I suppose all photographers enjoy the sunny days of summer. Bright light and blue sky means that fast shutter speeds and slow, fine-grained film can be used. We can freeze the action and show fine detail - isn't that the ultimate dream of wildlife photographers? Alternatively, we have all known days when the weather is less than perfect, when it seems quite normal to want to stay at home in front of the T.V. But we should not allow ourselves to be robbed; those days can be the best of all.
If it's difficult to get out when the weather is less than perfect then it is even more difficult when rain is hammering down. I admit that it does seem kind of pointless to head out on days of endless rain, but it's at the edge of a storm when light can be most interesting. One of my favourite photographs was taken under such conditions. Overnight heavy rain had been forecast to break around dawn and I drove out to nearby moorland hoping to make something of the change. Driving along slowly in the patchy rain, with my camera at the ready, I was continuously looking for something to photograph. The only hint of sunlight was where cracks in the cloud allowed a few "God beams" to burn through, creating small patches of brightness that scurried across the ground, until the cracks filled in. Suddenly in the distance I heard a male pheasant warning his harem of my presence. A pool of light was shooting across the ground towards him. I quickly drove into the best position that I could, lifted my camera, focused, and waited hopefully. Caught as in a spotlight, the pheasant's golden plumage shone for an instant when all around him was steel grey. Immediately after firing the shutter the light was gone.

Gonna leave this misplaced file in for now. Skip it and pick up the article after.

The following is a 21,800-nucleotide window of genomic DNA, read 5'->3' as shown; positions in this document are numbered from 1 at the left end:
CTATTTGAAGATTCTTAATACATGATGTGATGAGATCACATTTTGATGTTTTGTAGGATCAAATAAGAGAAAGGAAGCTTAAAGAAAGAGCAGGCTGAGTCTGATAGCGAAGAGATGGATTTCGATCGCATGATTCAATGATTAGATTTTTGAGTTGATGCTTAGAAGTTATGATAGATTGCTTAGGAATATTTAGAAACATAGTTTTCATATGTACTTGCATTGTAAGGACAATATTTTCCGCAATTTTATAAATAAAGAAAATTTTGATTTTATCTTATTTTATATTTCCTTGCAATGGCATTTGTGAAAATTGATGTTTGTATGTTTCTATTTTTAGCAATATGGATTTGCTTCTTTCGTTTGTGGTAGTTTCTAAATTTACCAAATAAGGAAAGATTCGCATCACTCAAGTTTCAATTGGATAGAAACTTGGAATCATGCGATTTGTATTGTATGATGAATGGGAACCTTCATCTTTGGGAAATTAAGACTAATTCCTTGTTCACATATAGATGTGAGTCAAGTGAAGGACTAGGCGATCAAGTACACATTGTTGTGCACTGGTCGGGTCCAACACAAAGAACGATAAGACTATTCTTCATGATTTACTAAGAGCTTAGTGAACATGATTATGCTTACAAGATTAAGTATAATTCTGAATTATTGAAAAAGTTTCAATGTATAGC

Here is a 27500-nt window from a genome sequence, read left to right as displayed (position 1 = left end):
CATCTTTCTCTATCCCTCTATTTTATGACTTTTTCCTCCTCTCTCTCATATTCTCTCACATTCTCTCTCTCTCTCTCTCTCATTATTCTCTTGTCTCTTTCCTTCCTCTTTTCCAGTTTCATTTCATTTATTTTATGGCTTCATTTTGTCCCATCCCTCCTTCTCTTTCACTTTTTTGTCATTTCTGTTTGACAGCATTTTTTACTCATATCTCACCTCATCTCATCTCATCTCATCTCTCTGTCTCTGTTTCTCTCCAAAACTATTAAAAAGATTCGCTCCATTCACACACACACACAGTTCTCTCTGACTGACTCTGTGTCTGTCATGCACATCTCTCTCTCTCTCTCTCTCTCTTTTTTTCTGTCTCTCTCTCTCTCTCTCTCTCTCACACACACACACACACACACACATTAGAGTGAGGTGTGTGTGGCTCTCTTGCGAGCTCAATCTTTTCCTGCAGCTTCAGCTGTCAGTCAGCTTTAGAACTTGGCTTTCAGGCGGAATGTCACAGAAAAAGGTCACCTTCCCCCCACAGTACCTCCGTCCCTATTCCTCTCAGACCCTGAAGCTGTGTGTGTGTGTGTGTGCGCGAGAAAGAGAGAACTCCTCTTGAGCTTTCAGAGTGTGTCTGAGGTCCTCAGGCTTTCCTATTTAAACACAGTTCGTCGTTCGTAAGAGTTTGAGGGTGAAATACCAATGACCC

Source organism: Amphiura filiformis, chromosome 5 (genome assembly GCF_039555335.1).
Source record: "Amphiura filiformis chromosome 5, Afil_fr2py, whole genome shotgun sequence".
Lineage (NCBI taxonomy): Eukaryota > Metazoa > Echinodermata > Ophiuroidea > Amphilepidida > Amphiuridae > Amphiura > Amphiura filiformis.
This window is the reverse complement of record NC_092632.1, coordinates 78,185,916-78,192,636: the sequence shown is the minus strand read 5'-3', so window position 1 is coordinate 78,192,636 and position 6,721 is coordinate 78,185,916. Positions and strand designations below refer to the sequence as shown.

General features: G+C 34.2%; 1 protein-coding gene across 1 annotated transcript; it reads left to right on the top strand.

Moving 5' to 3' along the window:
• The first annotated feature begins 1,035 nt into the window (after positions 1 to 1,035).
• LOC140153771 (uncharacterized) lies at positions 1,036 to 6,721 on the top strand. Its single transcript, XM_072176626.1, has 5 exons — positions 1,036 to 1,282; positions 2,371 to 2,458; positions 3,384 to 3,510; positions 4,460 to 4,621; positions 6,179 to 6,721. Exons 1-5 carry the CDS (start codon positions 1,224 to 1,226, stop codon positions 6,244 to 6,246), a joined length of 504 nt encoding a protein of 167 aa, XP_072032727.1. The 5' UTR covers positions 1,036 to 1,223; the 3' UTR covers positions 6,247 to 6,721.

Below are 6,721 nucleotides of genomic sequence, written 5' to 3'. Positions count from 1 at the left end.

For years the sort of light I adored for photographing mountains was bright and contrasty. Side-lit under these conditions the smallest cracks and crevices can be picked out. Rugged rock faces looked three dimensional in the extreme as each shadow fell into darkness. And if I also used a polarising filter, shadows were not only dark but seemed to actually suck light out of the photograph. I would hate clouds, clouds meant shade and loss of contrast, and the effect I so loved vanished in an instant. Then I discovered the edge. As wispy clouds sail across the sun, their leading edges first feathers the light before filtering it out. At this moment a beautiful softness is created. Although soft, this light retains its directional aspects and the mountains look no less rugged. Additionally, light now finds its way into the cracks, showing details that otherwise remain unseen. Somehow this allows more of a story to be told in the photograph. This is now my favourite light for photographing rugged mountains. Unfortunately it only happens occasionally, and when it does it usually only lasts a couple of seconds so I have to be ready for it.